A record-setting blizzard occurred in the Midwest last week and went mostly unnoticed in light of the news of the government shutdown and debt ceiling debate. Tens of thousands of cattle were killed in a storm that could become one of the state’s most costly in history. Some homes were without power for over a week.
“This is absolutely, totally devastating,” said rancher Steve Schell of Montana. “This is horrendous. I mean the death loss of these cows in this country is unbelievable.” Schell reportedly lost half his herd and was still searching for snow-bound cattle.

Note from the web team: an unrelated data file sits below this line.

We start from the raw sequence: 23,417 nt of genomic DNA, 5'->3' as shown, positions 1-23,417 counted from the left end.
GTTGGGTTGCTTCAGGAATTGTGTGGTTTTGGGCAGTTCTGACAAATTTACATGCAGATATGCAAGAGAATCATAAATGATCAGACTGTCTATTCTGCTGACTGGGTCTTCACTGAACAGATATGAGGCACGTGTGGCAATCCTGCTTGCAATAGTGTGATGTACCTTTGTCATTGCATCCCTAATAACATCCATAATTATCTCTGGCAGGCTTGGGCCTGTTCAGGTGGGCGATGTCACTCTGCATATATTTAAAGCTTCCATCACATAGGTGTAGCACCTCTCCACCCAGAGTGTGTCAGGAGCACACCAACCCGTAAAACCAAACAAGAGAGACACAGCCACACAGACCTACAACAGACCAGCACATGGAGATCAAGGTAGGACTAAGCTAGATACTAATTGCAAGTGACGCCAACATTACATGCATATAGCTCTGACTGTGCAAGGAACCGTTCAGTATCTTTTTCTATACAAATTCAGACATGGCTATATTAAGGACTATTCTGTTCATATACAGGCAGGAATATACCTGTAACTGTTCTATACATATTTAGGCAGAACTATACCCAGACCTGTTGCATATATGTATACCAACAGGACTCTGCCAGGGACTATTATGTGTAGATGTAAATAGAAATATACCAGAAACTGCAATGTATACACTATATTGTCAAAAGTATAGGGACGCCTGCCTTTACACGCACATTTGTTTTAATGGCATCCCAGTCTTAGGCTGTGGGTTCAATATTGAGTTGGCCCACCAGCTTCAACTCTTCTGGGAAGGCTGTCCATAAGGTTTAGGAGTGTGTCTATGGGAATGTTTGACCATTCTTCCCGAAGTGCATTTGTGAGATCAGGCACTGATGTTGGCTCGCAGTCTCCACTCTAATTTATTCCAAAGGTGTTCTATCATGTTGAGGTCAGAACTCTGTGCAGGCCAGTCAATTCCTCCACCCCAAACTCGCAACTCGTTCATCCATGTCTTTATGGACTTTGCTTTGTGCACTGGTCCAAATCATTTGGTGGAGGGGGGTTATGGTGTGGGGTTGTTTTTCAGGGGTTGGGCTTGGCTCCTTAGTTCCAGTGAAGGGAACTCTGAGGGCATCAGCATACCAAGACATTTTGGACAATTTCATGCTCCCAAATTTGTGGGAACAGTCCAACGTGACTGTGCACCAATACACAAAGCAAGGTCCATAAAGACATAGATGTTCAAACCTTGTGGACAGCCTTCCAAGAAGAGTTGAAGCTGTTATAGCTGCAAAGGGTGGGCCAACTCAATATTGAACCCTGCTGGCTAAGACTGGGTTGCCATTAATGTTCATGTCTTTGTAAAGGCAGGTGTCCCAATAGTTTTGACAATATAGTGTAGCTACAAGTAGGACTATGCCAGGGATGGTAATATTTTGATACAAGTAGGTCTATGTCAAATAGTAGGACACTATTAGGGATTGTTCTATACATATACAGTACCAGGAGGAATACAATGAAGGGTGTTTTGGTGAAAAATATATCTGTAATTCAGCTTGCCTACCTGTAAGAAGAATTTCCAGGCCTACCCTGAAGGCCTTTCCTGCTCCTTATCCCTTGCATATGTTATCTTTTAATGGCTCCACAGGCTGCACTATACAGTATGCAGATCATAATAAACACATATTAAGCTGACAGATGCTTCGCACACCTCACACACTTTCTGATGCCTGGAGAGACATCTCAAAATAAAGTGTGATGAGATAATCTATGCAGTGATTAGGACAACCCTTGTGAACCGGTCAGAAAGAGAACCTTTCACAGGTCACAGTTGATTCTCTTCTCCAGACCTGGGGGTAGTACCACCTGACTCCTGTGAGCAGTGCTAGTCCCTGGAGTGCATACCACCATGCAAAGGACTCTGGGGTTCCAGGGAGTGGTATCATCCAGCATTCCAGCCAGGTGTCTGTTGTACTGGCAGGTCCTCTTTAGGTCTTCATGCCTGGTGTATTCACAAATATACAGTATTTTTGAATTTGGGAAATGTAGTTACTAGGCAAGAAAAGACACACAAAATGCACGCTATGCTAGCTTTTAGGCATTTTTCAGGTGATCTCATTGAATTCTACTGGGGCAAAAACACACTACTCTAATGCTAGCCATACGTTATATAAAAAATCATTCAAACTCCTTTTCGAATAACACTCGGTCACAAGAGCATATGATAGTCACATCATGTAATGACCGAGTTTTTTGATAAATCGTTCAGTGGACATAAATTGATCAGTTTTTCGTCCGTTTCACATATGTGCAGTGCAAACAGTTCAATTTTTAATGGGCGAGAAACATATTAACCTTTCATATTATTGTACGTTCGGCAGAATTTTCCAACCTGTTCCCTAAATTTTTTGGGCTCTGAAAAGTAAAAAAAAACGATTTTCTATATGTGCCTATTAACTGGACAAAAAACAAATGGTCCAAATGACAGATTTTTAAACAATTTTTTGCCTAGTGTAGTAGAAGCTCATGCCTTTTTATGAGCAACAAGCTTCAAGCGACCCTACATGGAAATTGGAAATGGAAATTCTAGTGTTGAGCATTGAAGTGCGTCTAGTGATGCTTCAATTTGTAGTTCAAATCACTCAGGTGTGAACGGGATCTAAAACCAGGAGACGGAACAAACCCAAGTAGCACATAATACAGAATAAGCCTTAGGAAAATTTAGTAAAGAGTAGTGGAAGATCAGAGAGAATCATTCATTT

Trails of carcasses have been found, like scenes from some sort of mass extinction. Locals can’t remember when they’ve seen anything like this sort of devastation. Ranchers weren’t prepared and hadn’t moved their livestock indoors. Hundreds of horses were killed because they hadn’t yet grown their winter coats.
Some estimates claim that as many as 5% of the 1.5 million cattle in Western South Dakota are dead, with some even claiming higher. The federal government normally has assistance plans for events like this, but due to the furlough, there are no agents to discuss the matters with.
Before the federal matter, the state will have to deal locally with carcass disposal in order to avoid the spread of disease. Ranchers will initially need to get out on their own and dispose of the bodies, but the local governments are stepping in to help with coordination of carcass removal.